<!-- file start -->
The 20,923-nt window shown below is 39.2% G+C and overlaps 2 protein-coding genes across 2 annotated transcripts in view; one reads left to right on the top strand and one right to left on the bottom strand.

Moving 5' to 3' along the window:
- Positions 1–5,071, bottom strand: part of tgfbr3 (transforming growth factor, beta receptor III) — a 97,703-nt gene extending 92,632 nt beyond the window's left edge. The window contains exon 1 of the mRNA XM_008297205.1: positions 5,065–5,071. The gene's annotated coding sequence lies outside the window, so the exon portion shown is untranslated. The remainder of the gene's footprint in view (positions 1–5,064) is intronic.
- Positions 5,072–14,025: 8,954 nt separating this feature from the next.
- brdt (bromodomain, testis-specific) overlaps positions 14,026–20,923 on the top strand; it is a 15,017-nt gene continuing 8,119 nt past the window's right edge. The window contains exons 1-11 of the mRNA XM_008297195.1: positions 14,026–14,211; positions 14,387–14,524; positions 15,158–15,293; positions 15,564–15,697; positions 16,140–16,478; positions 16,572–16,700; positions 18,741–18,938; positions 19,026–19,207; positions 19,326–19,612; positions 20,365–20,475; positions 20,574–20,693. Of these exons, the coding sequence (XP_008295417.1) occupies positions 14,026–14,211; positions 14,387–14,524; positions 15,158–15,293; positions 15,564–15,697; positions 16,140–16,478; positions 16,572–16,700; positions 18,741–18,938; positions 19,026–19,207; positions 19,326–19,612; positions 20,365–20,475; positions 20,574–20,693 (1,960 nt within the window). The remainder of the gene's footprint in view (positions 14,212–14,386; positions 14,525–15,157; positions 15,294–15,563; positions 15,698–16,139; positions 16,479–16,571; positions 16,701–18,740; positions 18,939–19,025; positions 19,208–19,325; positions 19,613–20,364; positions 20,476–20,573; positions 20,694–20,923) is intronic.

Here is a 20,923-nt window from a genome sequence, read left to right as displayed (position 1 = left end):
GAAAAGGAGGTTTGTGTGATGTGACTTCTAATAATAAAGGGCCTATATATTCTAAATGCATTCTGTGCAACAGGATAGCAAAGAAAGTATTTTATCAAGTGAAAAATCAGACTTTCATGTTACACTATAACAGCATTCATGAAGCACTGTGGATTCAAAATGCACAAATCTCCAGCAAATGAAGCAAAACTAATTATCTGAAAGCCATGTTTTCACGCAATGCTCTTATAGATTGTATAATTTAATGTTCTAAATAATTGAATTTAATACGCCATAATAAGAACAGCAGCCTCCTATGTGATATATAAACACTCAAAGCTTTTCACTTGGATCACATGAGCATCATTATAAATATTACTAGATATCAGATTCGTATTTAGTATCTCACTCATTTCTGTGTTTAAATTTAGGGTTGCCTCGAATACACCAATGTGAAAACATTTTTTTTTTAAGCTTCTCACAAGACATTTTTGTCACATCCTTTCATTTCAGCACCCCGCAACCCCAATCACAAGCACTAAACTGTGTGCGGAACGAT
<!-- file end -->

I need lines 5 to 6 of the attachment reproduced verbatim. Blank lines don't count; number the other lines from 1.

- brdt (bromodomain, testis-specific) overlaps positions 14,026–20,923 on the top strand; it is a 15,017-nt gene continuing 8,119 nt past the window's right edge. The window contains exons 1-11 of the mRNA XM_008297195.1: positions 14,026–14,211; positions 14,387–14,524; positions 15,158–15,293; positions 15,564–15,697; positions 16,140–16,478; positions 16,572–16,700; positions 18,741–18,938; positions 19,026–19,207; positions 19,326–19,612; positions 20,365–20,475; positions 20,574–20,693. Of these exons, the coding sequence (XP_008295417.1) occupies positions 14,026–14,211; positions 14,387–14,524; positions 15,158–15,293; positions 15,564–15,697; positions 16,140–16,478; positions 16,572–16,700; positions 18,741–18,938; positions 19,026–19,207; positions 19,326–19,612; positions 20,365–20,475; positions 20,574–20,693 (1,960 nt within the window). The remainder of the gene's footprint in view (positions 14,212–14,386; positions 14,525–15,157; positions 15,294–15,563; positions 15,698–16,139; positions 16,479–16,571; positions 16,701–18,740; positions 18,939–19,025; positions 19,208–19,325; positions 19,613–20,364; positions 20,476–20,573; positions 20,694–20,923) is intronic.

Here is a 20,923-nt window from a genome sequence, read left to right as displayed (position 1 = left end):